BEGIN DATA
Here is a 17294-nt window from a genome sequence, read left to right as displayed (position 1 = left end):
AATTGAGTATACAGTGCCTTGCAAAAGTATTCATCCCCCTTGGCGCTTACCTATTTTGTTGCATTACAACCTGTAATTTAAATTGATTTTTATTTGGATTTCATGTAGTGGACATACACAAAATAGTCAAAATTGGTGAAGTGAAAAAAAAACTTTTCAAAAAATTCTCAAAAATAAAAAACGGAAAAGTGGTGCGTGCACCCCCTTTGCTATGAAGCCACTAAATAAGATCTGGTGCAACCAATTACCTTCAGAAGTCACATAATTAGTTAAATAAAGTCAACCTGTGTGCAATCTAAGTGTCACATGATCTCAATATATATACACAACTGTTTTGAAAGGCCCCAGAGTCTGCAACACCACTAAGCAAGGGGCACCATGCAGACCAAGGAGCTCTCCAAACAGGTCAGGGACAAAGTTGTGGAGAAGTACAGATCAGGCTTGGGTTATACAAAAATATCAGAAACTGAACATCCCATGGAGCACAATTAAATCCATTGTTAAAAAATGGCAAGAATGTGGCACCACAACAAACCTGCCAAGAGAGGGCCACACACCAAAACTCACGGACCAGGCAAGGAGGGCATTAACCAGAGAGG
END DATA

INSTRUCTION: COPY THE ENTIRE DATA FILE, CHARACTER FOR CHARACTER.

Here is a 17294-nt window from a genome sequence, read left to right as displayed (position 1 = left end):
AATTGAGTATACAGTGCCTTGCAAAAGTATTCATCCCCCTTGGCGCTTACCTATTTTGTTGCATTACAACCTGTAATTTAAATTGATTTTTATTTGGATTTCATGTAGTGGACATACACAAAATAGTCAAAATTGGTGAAGTGAAAAAAAAACTTTTCAAAAAATTCTCAAAAATAAAAAACGGAAAAGTGGTGCGTGCACCCCCTTTGCTATGAAGCCACTAAATAAGATCTGGTGCAACCAATTACCTTCAGAAGTCACATAATTAGTTAAATAAAGTCAACCTGTGTGCAATCTAAGTGTCACATGATCTCAATATATATACACAACTGTTTTGAAAGGCCCCAGAGTCTGCAACACCACTAAGCAAGGGGCACCATGCAGACCAAGGAGCTCTCCAAACAGGTCAGGGACAAAGTTGTGGAGAAGTACAGATCAGGCTTGGGTTATACAAAAATATCAGAAACTGAACATCCCATGGAGCACAATTAAATCCATTGTTAAAAAATGGCAAGAATGTGGCACCACAACAAACCTGCCAAGAGAGGGCCACACACCAAAACTCACGGACCAGGCAAGGAGGGCATTAACCAGAGAGG